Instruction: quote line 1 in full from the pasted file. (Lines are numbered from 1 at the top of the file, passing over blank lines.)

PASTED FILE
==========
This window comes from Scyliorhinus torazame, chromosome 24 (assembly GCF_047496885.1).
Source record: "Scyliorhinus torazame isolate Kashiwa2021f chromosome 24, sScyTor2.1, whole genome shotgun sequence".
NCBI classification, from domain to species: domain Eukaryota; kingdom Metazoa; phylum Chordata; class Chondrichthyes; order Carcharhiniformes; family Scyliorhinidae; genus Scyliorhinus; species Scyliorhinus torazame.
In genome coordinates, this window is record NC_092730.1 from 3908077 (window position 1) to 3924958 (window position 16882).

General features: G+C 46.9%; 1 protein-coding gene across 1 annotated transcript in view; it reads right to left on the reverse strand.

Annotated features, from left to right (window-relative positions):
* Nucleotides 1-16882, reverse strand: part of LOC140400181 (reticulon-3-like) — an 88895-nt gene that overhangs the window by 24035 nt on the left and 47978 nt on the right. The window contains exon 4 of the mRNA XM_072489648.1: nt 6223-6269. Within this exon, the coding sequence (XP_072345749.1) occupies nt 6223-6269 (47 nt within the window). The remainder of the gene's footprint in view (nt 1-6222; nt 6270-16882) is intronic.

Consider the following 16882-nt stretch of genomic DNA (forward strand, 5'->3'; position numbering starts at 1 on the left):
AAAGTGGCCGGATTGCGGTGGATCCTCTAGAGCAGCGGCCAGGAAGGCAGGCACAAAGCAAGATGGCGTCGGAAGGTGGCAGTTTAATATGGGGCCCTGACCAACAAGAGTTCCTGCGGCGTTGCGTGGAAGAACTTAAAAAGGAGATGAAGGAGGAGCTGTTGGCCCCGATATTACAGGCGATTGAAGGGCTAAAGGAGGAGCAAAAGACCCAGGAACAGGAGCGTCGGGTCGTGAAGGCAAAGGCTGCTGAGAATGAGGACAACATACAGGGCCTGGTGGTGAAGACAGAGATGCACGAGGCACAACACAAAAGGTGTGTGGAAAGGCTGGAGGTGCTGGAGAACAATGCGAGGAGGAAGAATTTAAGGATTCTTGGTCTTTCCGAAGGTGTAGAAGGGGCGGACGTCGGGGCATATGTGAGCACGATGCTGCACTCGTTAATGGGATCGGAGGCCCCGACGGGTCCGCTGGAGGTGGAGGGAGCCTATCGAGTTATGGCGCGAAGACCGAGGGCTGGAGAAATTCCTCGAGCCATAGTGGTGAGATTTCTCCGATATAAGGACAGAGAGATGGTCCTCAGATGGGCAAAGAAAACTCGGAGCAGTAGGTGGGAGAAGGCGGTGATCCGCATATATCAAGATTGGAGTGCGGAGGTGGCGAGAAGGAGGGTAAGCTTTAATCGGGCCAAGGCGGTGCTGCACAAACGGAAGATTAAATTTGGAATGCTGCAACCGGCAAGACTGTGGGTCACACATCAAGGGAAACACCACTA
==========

This window comes from Scyliorhinus torazame, chromosome 24 (assembly GCF_047496885.1).